Nevertheless it outsourced nearly every little thing to firms run by Mr Bijkerk, who claimed in an electronic mail learn in court docket to have the help of former Labor powerbroker Graham Richardson and broadcaster Alan Jones in a dispute with the federal government.
The charity folded final June shortly after the Solar-Herald questioned its solvency, its connections to males with prison information and a collection of huge loans.
Kids who had lived in Guardian’s properties spoke out a few lack of meals, clothes and normal care, whereas former employees described working greater than 24 hours in a row in harmful circumstances.
The actual boss
On paper, the person in cost was Glen Ella, the previous rugby union fullback who represented Australia in 4 Checks. Mr Ella stated he had joined the charity as a board member after which as a paid chief government in 2014 to provide again to his Indigenous group. However a lot of his proof in court docket this week involved what he had didn’t do.
He didn’t learn the nationwide rules that govern charities. He didn’t know the way a lot the charity obtained in funding. He didn’t learn the funding settlement with the federal government. He didn’t overview the monetary accounts he signed every year as he declared them to be correct.
“I trusted [people] to do the correct factor,” Mr Ella stated. “Sadly they didn’t.”
Whereas he stated he taken care of day-to-day operations, the one who “principally ran the company” in accordance with Mr Ella was Roy Bijkerk – a determine who occupied no board place and glided by the title “growth co-ordinator”.
The Herald has beforehand revealed that Mr Bijkerk served time within the early 2000s for conspiring to import three kilograms of cocaine.
Shortly after leaving jail, Mr Bijkerk started offering companies to Guardian – initially a for-profit enterprise – by way of his subcontracting firm, Alpha Assist Providers. Alpha would come to obtain tens of millions of every year from the charity.
Mr Ella agreed when requested that it was honest to say he “thought of Roy to be, in impact, a boss”.
It was Mr Bijkerk’s firm Alpha that lent Mr Ella $4482 to cowl mortgage repayments after he instructed Mr Bijkerk he was struggling financially, the court docket heard.
“By asking Roy for that mortgage, you weakened your means to have the ability to problem selections he was making on the time,” barrister Philip Santucci put to Mr Ella, who agreed.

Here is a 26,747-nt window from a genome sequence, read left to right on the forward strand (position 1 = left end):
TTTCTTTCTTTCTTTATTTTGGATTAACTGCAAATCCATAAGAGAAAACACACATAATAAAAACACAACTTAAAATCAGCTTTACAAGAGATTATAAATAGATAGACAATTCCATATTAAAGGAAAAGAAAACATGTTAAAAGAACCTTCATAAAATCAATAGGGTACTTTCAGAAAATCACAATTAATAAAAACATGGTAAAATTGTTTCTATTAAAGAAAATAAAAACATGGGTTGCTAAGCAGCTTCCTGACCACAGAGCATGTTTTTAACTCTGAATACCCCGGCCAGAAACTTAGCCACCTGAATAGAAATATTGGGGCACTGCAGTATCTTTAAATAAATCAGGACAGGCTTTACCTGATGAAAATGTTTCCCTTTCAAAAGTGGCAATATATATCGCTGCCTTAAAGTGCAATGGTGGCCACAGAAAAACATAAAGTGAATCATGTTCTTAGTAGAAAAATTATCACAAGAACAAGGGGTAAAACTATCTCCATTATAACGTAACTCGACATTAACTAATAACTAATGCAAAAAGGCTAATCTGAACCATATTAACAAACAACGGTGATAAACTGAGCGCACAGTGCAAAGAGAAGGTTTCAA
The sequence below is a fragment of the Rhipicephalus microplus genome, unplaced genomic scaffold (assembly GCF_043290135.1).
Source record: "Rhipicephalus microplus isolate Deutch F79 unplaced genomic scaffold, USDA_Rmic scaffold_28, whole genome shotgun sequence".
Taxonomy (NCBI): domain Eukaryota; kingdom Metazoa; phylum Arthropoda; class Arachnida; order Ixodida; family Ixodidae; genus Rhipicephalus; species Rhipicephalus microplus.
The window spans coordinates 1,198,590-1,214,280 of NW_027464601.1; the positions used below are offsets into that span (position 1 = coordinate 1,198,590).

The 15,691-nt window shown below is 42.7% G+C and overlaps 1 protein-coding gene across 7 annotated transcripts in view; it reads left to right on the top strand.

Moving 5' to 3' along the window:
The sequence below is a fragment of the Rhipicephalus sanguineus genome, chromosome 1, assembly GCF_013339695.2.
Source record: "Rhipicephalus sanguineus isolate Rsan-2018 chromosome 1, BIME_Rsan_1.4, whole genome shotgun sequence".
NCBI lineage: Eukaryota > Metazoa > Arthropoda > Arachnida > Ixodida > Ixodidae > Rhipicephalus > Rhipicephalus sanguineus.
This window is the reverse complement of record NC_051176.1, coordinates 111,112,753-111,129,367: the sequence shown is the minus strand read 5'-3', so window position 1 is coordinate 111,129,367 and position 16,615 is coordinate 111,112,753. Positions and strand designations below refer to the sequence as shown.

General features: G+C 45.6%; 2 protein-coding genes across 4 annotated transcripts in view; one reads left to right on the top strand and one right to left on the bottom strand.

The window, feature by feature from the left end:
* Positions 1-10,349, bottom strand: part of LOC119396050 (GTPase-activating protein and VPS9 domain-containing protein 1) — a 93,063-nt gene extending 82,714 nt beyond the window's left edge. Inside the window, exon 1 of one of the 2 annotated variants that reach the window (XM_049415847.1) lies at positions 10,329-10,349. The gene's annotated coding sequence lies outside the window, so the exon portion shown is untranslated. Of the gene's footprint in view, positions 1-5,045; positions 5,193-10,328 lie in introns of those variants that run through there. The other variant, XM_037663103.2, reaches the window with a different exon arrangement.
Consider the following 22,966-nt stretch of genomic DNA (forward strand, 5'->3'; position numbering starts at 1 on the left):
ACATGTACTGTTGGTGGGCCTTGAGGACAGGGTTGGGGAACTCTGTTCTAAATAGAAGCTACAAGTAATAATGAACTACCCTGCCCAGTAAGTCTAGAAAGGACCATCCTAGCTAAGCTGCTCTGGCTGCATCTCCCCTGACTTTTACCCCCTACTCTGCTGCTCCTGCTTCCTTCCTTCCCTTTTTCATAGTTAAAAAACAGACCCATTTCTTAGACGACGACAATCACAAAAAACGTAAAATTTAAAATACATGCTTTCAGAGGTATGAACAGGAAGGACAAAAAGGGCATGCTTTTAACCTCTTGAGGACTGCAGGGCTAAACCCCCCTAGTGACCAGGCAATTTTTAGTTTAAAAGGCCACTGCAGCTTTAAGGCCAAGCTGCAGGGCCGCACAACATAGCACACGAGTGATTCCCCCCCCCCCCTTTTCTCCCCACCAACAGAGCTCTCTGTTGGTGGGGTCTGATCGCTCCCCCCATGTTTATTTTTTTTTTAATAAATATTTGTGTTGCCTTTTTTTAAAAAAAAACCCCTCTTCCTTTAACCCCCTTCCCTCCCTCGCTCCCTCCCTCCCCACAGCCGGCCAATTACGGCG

“Do you’re feeling as if Roy Bijkerk could have been utilizing you – each your celeb standing and your Aboriginal heritage to be able to achieve benefit for his organisation?”
“Sure,” he stated.
Mr Ella stated repayments of the mortgage have been deducted from his wage and he remained on the charity as a result of quite a lot of good work was being carried out by “exhausting staff”.
Mr Bijkerk’s prison background had not bothered him “on the time”, however it was a unique matter with one other determine seen across the workplace.
Ned Bikic, a former standover man, was sentenced in 2001 to a minimal 11 years’ jail after an affray left a person useless.
Following his jail stint, Mr Bikic was a director or part-owner of two firms receiving cash in subcontracts from the charity.
A ‘very darkish’ price
Mr Bijkerk in 2015 wrote to his son Dylan, one other highly effective determine inside Guardian, outlining a proposed administration settlement that will in the end give “full management” of the charity to an organization owned by their household and Mr Bikic.
The e-mail from Mr Bijkerk referred to the proposed association as “an ingenious creation of my doing,” one wherein “the charity owns nothing – not a pen, or perhaps a pencil”.
One other electronic mail between father and son explored additional subcontracting preparations that may have yielded hundreds of every week from a number of kids’s properties run by the charity.
“That price must be stored very darkish between our gang,” Roy Bijkerk wrote. Whereas the association was “authorized,” he didn’t need the charity or the primary subcontractor to seem worthwhile, the e-mail steered.
The Workplace of the Kids’s Guardian raised critical governance issues about Guardian Youth Care – together with conflicts of curiosity and an absence of impartial auditing – way back to 2014.
Nevertheless it was an impartial report by Deloitte commissioned by the Division of Household and Neighborhood Providers two years later that drew consideration to unauthorised subcontracting, which the federal government finally known as a $20 million misappropriation.
Administrators of the charity have denied any misappropriation and maintained it was authorities funding issues that led to its demise.
Final 12 months, Mr Bijkerk wrote to a number of associates saying he was “getting very fearful” however that he might simply take authorized motion in opposition to the division for withholding correct funds.
The e-mail referred to lastly gaining the help of “Ricco [sic] and Jones”. Mr Ella, the chief government, was not despatched the e-mail however instructed the court docket this may increasingly have been a reference to Graham Richardson and Alan Jones.
Mr Ella stated it was unclear what the help entailed however that Mr Bijkerk was “much more pleasant with Richardson than Alan Jones”. He stated he met Mr Bijkerk and Mr Richardson twice, whereas Mr Bijkerk had visited Mr Jones “the place he lives at Round Quay”.